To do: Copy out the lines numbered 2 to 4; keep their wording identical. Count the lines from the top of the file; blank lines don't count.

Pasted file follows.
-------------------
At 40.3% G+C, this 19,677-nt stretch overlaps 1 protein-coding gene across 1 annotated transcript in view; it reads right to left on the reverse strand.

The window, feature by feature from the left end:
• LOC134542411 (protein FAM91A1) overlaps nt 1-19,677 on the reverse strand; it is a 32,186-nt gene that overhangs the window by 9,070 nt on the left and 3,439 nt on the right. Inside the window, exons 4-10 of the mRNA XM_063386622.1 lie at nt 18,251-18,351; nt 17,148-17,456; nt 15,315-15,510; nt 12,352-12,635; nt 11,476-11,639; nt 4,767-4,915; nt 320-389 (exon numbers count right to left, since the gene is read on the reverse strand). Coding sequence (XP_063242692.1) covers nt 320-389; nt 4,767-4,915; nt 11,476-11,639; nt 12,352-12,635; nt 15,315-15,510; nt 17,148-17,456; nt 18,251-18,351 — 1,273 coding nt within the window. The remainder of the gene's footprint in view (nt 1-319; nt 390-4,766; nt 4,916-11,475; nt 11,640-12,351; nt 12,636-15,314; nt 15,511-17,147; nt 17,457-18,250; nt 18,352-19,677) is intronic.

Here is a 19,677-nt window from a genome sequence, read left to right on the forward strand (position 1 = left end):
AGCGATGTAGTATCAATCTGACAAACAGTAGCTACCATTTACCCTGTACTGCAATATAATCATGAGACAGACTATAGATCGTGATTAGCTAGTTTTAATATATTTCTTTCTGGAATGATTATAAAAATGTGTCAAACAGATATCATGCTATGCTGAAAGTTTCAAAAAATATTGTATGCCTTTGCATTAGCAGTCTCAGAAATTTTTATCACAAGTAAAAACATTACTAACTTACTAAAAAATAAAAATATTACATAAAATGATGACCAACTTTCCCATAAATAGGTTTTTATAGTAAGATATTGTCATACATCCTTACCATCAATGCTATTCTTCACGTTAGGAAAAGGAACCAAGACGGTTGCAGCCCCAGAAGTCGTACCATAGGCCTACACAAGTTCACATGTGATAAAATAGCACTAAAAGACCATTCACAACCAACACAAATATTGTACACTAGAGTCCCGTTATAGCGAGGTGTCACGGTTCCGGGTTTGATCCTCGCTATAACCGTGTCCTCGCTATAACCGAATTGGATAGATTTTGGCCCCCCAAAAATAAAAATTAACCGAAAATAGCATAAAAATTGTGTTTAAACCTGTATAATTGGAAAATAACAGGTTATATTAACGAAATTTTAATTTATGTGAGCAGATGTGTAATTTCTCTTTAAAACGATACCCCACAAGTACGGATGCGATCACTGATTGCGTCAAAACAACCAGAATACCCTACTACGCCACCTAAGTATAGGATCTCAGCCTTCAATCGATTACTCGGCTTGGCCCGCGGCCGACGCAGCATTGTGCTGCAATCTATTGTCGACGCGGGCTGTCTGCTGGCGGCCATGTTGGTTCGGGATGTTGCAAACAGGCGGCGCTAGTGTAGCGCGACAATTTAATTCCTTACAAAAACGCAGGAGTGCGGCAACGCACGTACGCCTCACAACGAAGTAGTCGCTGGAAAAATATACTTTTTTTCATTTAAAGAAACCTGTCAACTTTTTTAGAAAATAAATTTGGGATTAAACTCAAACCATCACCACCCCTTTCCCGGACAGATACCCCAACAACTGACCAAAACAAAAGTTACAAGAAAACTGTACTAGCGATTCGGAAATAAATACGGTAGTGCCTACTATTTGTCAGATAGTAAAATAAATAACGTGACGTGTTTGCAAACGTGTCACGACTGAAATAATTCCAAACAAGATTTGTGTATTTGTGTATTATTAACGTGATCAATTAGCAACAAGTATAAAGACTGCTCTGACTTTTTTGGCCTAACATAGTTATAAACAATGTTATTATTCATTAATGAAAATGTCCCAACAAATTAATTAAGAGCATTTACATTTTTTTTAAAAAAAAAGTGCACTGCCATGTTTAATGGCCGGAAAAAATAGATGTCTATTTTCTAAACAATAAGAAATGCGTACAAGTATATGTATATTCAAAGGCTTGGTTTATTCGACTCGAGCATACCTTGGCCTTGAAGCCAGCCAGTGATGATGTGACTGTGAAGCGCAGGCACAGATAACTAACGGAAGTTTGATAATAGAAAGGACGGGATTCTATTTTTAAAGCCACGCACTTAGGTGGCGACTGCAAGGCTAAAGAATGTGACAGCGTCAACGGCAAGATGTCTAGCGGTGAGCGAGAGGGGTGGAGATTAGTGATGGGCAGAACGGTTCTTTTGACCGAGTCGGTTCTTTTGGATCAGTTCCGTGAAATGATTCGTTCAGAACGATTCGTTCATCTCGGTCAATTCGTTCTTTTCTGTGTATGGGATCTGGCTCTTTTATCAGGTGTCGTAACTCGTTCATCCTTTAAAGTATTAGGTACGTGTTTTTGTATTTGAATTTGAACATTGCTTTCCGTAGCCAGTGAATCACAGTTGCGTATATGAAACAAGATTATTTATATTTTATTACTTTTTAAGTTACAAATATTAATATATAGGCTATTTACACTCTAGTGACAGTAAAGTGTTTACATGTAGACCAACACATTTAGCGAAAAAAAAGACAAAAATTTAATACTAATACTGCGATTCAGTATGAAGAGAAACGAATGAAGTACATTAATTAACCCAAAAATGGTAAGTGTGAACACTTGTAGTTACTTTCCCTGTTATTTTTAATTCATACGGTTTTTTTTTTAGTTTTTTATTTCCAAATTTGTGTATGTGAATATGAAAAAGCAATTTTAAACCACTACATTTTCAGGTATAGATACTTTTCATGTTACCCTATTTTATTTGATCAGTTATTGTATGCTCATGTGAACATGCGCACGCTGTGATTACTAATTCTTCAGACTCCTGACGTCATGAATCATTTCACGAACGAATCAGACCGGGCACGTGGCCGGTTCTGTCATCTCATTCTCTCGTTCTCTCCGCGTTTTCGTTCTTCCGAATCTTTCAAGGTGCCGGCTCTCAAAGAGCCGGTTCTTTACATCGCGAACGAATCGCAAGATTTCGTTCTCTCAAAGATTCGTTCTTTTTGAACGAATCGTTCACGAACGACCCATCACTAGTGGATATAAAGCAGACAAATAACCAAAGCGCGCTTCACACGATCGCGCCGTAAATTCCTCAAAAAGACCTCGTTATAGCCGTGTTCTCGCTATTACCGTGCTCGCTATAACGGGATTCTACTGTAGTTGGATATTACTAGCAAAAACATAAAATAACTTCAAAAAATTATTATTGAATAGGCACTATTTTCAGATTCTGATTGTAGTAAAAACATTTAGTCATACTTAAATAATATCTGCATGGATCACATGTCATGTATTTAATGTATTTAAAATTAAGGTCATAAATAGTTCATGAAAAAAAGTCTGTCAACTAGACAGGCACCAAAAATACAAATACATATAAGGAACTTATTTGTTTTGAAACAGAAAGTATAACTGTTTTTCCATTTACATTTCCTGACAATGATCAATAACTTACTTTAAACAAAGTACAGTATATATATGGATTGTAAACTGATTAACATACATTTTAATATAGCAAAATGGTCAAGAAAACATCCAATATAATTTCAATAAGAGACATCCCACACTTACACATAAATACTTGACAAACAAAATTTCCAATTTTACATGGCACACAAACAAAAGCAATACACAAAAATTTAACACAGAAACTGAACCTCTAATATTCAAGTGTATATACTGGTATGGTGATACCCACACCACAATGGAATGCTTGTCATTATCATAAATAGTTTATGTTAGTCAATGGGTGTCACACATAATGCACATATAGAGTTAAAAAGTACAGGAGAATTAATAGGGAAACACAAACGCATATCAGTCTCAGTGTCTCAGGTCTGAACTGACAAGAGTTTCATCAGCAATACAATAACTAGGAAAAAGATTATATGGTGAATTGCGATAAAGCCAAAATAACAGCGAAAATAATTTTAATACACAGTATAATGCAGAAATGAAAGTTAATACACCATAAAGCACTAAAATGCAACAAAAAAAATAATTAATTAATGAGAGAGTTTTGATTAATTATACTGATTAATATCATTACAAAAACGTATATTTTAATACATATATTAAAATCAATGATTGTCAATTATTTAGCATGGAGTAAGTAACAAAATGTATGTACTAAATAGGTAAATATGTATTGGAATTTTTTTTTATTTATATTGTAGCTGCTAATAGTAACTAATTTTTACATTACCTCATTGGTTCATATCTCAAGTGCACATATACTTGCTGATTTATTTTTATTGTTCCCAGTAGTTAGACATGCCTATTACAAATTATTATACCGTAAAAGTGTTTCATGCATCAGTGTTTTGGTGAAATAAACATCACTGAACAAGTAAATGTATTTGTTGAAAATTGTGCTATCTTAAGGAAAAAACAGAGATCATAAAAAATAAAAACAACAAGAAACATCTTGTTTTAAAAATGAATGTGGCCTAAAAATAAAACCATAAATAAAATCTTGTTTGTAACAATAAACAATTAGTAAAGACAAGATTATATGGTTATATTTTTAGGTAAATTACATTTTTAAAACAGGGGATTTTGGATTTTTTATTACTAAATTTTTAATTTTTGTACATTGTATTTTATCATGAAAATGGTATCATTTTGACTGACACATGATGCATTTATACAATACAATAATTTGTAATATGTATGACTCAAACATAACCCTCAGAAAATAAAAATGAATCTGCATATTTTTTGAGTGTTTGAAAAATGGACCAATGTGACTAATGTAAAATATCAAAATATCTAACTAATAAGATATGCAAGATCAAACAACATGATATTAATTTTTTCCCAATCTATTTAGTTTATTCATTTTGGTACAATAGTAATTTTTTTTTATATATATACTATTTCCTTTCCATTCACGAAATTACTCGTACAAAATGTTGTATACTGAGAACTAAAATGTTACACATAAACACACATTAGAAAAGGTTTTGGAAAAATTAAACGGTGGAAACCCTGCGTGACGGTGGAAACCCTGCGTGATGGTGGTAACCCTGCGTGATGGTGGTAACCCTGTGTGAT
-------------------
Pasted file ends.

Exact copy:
The window, feature by feature from the left end:
• LOC134542411 (protein FAM91A1) overlaps nt 1-19,677 on the reverse strand; it is a 32,186-nt gene that overhangs the window by 9,070 nt on the left and 3,439 nt on the right. Inside the window, exons 4-10 of the mRNA XM_063386622.1 lie at nt 18,251-18,351; nt 17,148-17,456; nt 15,315-15,510; nt 12,352-12,635; nt 11,476-11,639; nt 4,767-4,915; nt 320-389 (exon numbers count right to left, since the gene is read on the reverse strand). Coding sequence (XP_063242692.1) covers nt 320-389; nt 4,767-4,915; nt 11,476-11,639; nt 12,352-12,635; nt 15,315-15,510; nt 17,148-17,456; nt 18,251-18,351 — 1,273 coding nt within the window. The remainder of the gene's footprint in view (nt 1-319; nt 390-4,766; nt 4,916-11,475; nt 11,640-12,351; nt 12,636-15,314; nt 15,511-17,147; nt 17,457-18,250; nt 18,352-19,677) is intronic.

Here is a 19,677-nt window from a genome sequence, read left to right on the forward strand (position 1 = left end):